• Monitor workload volumes.
  • Re-establish clear expectations.
  • Inform the Minister of National Defence of any upcoming Committee member’s vacancies.
Review Canadian Forces grievances.

Risk #1 – There is a risk that the Committee will be perceived as not adding value to the Canadian Armed Forces grievance process. Some risk drivers include: the Committee’s composition and the quality and timeliness of the Findings and Recommendations (F&R) it provides. The risk was rated as moderate. To mitigate this risk, the Committee will:

  • Ensure the quality and timeliness of its product by: monitoring its internal grievance process and timelines; training staff and Committee Members; putting appropriate staffing strategies in place; creating a healthy workplace environment conducive to retaining skilled staff; and conducting quality assurance processes.
  • Communicate the results of the Committee’s work to Canadian Armed Forces stakeholders and to parliamentarians; present well founded and effective responses with respect to fiscal restraints; and actively present the Committee’s point of view at all venues.

Risk # 2 – There is a risk that the Committee will be unable to adapt to a significant fluctuation of grievances. The Committee has no control over the volume of cases referred to it by the Canadian Armed Forces. As a micro organization, it has limited capacity to react to a sudden influx of grievances. This could result in the Committee being challenged to meet its internal production standards. The risk was rated as moderate. To mitigate this risk, the Committee will:

  • Conduct regular assessments of its internal grievance review processes to identify further opportunities for streamlining.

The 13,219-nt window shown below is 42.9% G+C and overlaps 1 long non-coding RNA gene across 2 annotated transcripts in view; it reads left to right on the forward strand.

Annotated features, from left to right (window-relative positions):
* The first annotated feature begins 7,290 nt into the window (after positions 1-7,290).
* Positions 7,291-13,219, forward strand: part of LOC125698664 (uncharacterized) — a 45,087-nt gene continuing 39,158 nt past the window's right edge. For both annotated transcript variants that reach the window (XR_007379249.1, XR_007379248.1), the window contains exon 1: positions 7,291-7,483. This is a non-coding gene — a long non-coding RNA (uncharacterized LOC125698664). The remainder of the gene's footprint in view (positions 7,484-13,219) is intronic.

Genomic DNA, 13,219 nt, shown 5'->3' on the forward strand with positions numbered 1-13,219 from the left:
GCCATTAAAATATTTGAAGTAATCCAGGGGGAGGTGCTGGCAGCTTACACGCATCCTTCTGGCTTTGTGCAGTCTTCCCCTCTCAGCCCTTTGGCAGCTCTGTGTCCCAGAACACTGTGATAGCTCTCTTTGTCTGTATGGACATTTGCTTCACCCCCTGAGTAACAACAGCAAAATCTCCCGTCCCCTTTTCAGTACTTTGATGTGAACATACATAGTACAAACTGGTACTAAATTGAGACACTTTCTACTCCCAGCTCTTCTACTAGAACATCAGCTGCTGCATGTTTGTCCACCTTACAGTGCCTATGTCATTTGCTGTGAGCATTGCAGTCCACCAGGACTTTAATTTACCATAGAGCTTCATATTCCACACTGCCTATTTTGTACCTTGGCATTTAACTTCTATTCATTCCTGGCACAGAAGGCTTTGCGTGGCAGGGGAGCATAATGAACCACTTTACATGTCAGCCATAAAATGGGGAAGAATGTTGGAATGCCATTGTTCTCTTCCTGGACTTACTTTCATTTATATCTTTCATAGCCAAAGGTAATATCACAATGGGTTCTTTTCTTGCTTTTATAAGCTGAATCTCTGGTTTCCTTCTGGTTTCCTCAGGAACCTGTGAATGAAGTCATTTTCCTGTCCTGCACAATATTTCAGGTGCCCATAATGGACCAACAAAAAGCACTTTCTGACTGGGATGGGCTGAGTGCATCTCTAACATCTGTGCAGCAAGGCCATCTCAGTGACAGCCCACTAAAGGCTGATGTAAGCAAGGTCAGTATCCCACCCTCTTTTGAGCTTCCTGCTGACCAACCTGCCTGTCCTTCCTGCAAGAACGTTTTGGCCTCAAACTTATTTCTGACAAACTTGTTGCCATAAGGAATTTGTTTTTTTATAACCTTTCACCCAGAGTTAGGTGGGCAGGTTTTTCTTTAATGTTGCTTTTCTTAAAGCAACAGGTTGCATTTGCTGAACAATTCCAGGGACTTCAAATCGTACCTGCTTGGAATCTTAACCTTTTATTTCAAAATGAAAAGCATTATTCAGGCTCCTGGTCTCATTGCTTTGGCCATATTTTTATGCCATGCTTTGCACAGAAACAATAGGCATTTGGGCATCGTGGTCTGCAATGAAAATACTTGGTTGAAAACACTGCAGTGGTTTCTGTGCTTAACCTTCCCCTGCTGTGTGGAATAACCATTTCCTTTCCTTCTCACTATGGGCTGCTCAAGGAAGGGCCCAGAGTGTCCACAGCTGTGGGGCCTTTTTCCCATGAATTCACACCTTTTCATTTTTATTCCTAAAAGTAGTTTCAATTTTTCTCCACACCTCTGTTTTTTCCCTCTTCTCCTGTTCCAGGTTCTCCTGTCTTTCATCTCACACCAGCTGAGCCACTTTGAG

• Maintain regular communications with the Canadian Armed Forces to closely monitor workload planning assumptions, and ensure appropriate staffing strategies are in place.

Risk # 3 – There is a risk that the Committee will not have the appropriate staff to carry out its mandate. A risk factor is that the members of the Committee are appointed and their mandates renewed by the Governor in Council (GIC). Another factor is the Committee’s capacity to recruit and retain a skilled workforce. The Committee's effectiveness is due in large part to its knowledgeable and stable workforce. However, like other micro agencies, it is challenging to retain employees when, for the most part, the size of the organization limits the number of internal opportunities for advancement. The risk was rated as moderate. To mitigate this risk, the Committee will:

- Strive to promote a healthy work environment and provide training opportunities both for immediate and future needs. As well, it will ensure knowledge transfer by developing lessons learned, procedures and manuals. The committee will also encourage participation and partnerships in government-wide communities of practice.

Planned Expenditures

Budgetary Financial Resources (Planned Spending—dollars)
2014-15 Main Estimates 2014-15 Planned Spending 2015-16 Planned Spending 2016-17 Planned Spending
6,730,577 6,592,000 6,730,577 6,730,577
Human Resources (Full-time equivalents— FTEs)
2014-15 2015-16 2016-17
46 46 46
Budgetary Planning Summary for Strategic Outcome and Program (dollars)
Strategic Outcome, Program and Internal Services 2011-12 Expenditures 2012-13 Expenditures 2013-14 Forecast Spending 2014-15 Main Estimates 2014-15 Planned Spending 2015-16 Planned Spending 2016-17 Planned Spending
Strategic Outcome: The Chief of the Defence Staff and members of the Canadian Forces have access to a fair, independent and timely review of military grievances.